This year, for a very short time, an ex-soldier from Waterlooville was selling more books than JK Rowling.
'It was my dad,' John Bream, the former paratrooper, says.
'I sold more books than JK Rowling for 15 seconds – because my dad bought 11 copies. He wanted to put me into double figures straight away.'
John’s book, A Fish Out Of Water, began as a form of therapy.
In December 2017, John saw on social media that a friend from 3 Para – ‘one of the muckers,’ as John refers to them – had been killed in Syria while supporting troops from the SAS.
‘I was quite upset,' he says. ‘My father said “write everything down, it will be therapeutic”.
‘It helped a lot having everything on paper – seeing how my life has gone.’
And John, a 32-year-old father of three, has a lot to write about.
He served in the Parachute Regiment from the age of 17 for five years, seeing action in Northern Ireland, Iraq, and Afghanistan.
In 2004, John became the Army Individual Championship’s featherweight champion.
John has been attacked by rioters in Belfast, searched for IEDs (Improvised Explosive Device) in Basra shortly after the Iraq invasion, and was knocked sideways by an RPG (rocket-propelled grenade) in Helmand province.
But it is his experience as a civvy, out of uniform and without orders, that has affected him as much as his soldiering.
'When I decided to leave the army, I went and saw the resettlement officer, this old major.
‘I could tell he wasn’t happy I was leaving. I got four weeks termination and was told to be grateful. “You wouldn’t get that at Tesco,” he said.
‘Yeah,’ I thought, ‘And you wouldn’t get blown up working for Tesco either.’
This attitude has stuck with John: ‘I’ve had friends who have died. Lost limbs. Made the ultimate sacrifice. And there’s nothing for a lot of the lads once they’re out of the army.
‘When I came out, there weren’t a lot of Help For Heroes’ projects or veterans’ schemes.
‘The Royal British Legion clubs can’t handle the new batch of men. I went to one, and one of the older guys said, “Oh, we shouldn’t be in Iraq.”
‘This was really cutting for me – so much sacrificed for a throwaway comment.’
In more than one respect, John is lucky to be alive. In 2012, more British soldiers died from suicide than were killed by the Taliban.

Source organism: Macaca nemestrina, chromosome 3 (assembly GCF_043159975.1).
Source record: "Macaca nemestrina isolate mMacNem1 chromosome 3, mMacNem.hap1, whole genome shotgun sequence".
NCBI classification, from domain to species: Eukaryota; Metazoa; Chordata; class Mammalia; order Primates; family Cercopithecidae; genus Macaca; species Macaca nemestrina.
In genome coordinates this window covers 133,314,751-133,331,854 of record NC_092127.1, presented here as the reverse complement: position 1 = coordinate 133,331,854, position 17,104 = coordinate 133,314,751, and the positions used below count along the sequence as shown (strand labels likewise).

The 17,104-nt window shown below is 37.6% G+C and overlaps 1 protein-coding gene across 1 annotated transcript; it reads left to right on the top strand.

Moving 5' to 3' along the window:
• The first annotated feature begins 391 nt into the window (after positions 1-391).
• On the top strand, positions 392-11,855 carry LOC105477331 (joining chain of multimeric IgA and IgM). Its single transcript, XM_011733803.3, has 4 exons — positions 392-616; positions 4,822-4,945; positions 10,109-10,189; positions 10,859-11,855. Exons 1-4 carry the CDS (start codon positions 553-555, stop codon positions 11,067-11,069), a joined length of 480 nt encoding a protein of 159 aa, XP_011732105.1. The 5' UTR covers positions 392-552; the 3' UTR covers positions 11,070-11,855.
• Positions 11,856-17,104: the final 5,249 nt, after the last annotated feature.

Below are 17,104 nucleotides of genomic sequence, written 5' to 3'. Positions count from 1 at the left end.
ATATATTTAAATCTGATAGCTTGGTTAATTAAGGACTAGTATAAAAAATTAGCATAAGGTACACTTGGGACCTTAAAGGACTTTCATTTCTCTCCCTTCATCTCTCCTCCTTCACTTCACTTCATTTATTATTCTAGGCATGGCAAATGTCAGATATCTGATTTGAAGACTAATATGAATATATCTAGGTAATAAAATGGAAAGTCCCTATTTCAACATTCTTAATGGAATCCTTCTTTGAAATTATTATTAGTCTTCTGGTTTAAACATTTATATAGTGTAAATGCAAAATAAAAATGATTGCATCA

Since 1998, more than 400 soldiers have – in John’s words – 'done the deed.'
‘In the army,’ John says, ‘you are surrounded by people working for the same goal. You’re one of the good guys, fighting the good fight.
‘There is constant teamwork. It’s so easy to be isolated when you leave.
‘I have a friend who was present when a another soldier earned the Victoria Cross – incredibly dangerous, incredible bravery.
My friend is now a lorry driver. It’s not the same, is it?’
John had his share of bad luck. 'I did some terrible jobs after the army,' he says.
But he managed to find some fulfilment working as a tree surgeon and as a safety instructor with Bear Grylls’ production company.
It was after an army boxing buddy, Kirk McLaughlin, took his own life in November 2017, that John realised he had to do something for veterans.
‘It’s the old para motto kicking in, “I Remain Unbeaten”. I wanted to do something for the lads who were struggling.’
Less than a month after Kirk’s funeral last December, John and several ex-para and ex-marine friends started Project RV.
The non-profit organisation runs monthly trips to the Brecon Beacons National Park, providing former paras and marines with the team building and adrenaline that John believes they need, with activities including abseiling, horse riding, and canoeing.
‘We didn't want to call it a support group. It’s a project. It’s not about having a problem.
‘It’s a chance for the lads to be lads together, get the fear factor back.
‘One guy come along who I was in the boxing team with, we were in Ireland together.
‘He broke his back in a car accident. He’d been isolated for nearly 10 years, barely left the house. We got him on a horse! And he had a great time.’
‘I wish when I came out of the army there was someone with similar experiences, someone like me, on hand to tell me everything will be all right,’ John says.